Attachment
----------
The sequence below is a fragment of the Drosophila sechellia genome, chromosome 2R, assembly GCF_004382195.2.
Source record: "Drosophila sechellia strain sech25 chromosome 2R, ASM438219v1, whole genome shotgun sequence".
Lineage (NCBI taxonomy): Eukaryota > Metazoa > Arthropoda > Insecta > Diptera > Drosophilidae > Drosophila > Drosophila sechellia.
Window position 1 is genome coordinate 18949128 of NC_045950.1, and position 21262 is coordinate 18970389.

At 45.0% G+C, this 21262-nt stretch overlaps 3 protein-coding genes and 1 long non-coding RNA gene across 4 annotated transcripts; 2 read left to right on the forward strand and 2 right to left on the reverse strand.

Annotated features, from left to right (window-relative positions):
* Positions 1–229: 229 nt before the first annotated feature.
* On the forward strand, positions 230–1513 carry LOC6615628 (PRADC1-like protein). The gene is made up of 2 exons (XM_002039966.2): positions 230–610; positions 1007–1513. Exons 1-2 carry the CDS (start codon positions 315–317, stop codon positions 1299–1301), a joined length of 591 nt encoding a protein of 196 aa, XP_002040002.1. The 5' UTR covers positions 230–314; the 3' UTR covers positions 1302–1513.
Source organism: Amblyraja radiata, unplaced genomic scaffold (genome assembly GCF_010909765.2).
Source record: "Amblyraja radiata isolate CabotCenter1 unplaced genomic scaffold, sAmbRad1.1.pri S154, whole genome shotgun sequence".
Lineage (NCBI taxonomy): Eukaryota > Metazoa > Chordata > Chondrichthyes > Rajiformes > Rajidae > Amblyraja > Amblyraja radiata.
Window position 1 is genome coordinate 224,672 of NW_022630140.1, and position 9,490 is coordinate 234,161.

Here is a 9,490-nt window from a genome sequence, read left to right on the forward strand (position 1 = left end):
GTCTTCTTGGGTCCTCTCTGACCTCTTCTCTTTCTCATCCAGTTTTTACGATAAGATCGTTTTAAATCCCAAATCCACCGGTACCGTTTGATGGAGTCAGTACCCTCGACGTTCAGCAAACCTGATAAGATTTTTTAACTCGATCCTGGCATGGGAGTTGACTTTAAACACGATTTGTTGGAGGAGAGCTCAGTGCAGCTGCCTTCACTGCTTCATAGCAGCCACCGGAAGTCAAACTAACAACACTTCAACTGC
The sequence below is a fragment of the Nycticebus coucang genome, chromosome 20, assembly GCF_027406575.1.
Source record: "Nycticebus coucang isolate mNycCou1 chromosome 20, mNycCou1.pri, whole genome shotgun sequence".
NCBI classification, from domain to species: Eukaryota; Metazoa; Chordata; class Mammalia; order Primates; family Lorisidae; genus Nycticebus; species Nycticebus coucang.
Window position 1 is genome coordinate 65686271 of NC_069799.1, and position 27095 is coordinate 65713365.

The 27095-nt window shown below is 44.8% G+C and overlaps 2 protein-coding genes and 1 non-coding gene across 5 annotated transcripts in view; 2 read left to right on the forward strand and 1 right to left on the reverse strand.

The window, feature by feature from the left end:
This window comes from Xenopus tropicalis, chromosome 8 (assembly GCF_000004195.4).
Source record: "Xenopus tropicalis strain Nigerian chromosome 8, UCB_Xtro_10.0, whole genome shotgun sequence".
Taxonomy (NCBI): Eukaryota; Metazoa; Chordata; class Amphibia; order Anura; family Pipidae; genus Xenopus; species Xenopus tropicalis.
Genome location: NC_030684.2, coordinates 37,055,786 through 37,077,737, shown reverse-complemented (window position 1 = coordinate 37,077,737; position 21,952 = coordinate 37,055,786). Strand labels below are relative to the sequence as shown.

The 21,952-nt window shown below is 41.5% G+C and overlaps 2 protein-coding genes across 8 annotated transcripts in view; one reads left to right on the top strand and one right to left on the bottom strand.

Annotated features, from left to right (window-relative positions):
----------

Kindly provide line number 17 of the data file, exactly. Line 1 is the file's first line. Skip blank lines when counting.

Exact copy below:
NCBI classification, from domain to species: Eukaryota; Metazoa; Chordata; class Mammalia; order Primates; family Lorisidae; genus Nycticebus; species Nycticebus coucang.